The worst thing that diabetes has brought into my life is fear.
Before diabetes, I knew worry. I worried before my boys were born if they didn’t move enough. After they were born, I worried about them stopping breathing. As they grew, I worried about their development. Before they went to school I worried about the quality of education they would receive and how, or if, it would limit their university possibilities. As my oldest son reached puberty, I worried about alcohol use, then drugs, and of course–girls! When he got his drivers licence–well I still worry about him on the road. I worry about the other drivers. I worry about animals on the road. I worry about him being away from me. I worry about him going away to university. Yes, all in all, long before diabetes, I knew how to worry.
Diabetes brought in something completely different. It brought a new level to worry. It first brought pure terror. My son was clinging to life when diagnosed and I prayed that he would live to breathe another day. Each minute was excruciating as I thanked God he was still alive and hoped to see him get past this.
Once we settled into living with diabetes, terror gave way to fear and fear has never left. Fear diminishes but it is always with me.
Quickly I learned to fear death–too much or too little insulin could mean the end of my child’s life.
I learned to fear my own actions–if I ran him too high I could hear small blood vessels closing up and I knew that it would be my fault if he had complications. (I have always felt that his body is my responsibility until he turns 18…after that I hope for the best)
I learned to fear sleep. At nights he doesn’t feel his lows and he could slip away from us. Sleep was the enemy…and a treasure. I hoped for readings that would allow me a small sense of security when I closed my eyes (hence my favorite number).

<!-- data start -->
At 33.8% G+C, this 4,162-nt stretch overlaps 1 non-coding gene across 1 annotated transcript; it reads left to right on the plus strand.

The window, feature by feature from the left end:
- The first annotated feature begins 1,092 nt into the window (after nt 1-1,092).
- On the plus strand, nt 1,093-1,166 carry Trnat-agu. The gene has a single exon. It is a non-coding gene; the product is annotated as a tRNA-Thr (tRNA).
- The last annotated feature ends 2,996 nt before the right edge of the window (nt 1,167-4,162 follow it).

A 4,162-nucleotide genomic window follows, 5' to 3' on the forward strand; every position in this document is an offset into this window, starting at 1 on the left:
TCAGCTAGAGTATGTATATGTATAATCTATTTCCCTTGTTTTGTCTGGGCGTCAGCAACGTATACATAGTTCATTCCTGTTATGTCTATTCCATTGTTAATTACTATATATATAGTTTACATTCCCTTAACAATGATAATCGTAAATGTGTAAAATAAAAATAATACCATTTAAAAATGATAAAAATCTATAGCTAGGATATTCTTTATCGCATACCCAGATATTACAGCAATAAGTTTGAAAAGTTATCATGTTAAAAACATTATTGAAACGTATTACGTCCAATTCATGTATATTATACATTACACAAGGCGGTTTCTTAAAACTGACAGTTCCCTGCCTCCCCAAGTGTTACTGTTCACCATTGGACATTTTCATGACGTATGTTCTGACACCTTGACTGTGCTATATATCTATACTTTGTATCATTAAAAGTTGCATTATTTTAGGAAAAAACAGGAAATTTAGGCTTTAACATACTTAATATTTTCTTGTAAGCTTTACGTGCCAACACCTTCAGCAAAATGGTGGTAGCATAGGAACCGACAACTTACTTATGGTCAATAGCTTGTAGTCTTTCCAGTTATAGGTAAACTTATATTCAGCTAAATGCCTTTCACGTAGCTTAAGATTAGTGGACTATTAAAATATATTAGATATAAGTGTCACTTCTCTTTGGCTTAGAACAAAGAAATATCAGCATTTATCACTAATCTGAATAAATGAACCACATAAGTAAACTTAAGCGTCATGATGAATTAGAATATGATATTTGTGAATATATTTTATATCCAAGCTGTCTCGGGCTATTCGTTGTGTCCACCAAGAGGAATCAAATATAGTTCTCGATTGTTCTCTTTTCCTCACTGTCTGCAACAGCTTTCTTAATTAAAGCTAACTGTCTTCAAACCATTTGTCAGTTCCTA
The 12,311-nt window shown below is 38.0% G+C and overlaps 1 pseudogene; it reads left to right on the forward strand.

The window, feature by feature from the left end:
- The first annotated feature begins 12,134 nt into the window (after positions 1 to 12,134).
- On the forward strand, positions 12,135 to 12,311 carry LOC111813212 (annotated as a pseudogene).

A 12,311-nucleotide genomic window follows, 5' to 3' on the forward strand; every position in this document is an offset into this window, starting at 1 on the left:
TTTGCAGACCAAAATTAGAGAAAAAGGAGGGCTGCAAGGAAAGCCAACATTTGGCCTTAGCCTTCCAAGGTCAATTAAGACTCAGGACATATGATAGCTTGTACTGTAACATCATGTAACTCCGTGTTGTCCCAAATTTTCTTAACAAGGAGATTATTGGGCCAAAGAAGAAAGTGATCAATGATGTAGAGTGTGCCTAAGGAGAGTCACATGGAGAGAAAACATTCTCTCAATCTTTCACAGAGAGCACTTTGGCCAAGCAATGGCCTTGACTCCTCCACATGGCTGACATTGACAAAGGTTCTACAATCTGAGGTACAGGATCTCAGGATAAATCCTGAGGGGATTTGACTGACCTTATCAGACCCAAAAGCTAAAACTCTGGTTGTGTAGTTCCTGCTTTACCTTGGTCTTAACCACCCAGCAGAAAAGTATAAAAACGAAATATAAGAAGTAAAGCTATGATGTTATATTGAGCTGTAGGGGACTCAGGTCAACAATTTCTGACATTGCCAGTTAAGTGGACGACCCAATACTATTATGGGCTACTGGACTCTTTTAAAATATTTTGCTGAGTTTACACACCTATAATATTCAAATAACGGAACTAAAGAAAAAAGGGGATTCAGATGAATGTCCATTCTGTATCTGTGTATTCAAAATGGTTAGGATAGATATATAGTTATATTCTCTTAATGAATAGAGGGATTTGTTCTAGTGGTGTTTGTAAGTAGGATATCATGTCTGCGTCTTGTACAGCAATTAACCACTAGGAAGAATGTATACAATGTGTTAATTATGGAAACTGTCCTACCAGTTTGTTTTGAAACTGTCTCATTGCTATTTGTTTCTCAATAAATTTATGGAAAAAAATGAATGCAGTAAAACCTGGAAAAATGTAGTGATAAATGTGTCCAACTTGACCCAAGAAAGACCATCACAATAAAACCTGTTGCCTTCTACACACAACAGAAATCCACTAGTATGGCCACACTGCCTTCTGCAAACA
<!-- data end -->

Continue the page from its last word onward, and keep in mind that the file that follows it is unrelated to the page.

I feared him being away from me more than ever. Would the school understand how serious diabetes was? (Thankfully they have). Would his friends understand why he can’t play when low? Would he try to hide his diabetes and not test or bolus when away from me? Would people understand how serious diabetes was and support him when I couldn’t?
I still have fears. All of those fears that I have had for my children when they reach their teen years and want to spread out and stretch their wings are magnified when diabetes is thrown into the mix. My son now goes off with friends, attends functions on his own, and communicates with me solely via cell phone. The other night he had dutifully turned off his phone during a movie. When I went to pick him up and couldn’t get in touch with him my heart stopped. Not only was my son missing but what if he ran out of insulin? He was fine but yes, I can still worry!
Don’t get me wrong. I have learned not to let these fears rule my life. They do not paralyze me. They do not stop my son from enjoying his life. They give me pause. I give them respect. They make me think. They take away my breath now and then. They send me into the occasional pit of guilt but I have learned to cope.